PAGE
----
I should have known that would be the last time I would see him; the eagle should have warned me. But his death was far from my mind, further, honestly, than it had been for years. We had had such a fun night, laughing and singing, dancing to the rhythm of the martini shaker. Homer had been merrier than I had ever known him, even waving a flashlight farewell as he sang his way down the trail to his cabin after midnight.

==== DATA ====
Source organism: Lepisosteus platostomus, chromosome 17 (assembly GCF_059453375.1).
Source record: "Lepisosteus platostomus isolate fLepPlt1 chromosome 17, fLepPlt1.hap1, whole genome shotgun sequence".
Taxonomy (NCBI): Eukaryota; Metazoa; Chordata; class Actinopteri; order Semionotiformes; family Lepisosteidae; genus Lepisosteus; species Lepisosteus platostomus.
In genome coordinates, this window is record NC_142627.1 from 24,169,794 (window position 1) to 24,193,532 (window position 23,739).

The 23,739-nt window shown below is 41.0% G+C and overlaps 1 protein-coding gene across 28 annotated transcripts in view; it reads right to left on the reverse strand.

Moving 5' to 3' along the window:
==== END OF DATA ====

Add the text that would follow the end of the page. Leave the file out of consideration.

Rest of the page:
As I sat on my porch the next morning, hot coffee in hand, bundled up against the morning frost, waiting for the sun to crest the ridge and warm my bones, Homer stepped out onto his dock, surveying the lake he so loved. He stood tall and straight despite his years of illness, walked without aid after his latest surgery. Even from the distance, I could sense his contentment, the stillness of one completely at ease. Then the eagle dropped out of the tall fir that stood alongside his cabin, fell in a controlled curve, swooped down to the water on outstretched wings before a powerful pulse sent it soaring. A younger man would have heard the air crackling through the feathers, felt the whiff of breeze on his hair as the bird passed, but Homer was unaware, unalarmed, lost in his morning thoughts. The beauty of it caught in my heart, this secret blessing from a bald eagle to a kindred spirit, strong and solitary both. I packed away the vision of it with the rest of my gear that morning, my annual vacation at an end. I kept it with me over the coming months, pulled it out when I needed a reminder of the grace of the world in the face of work-a-day troubles.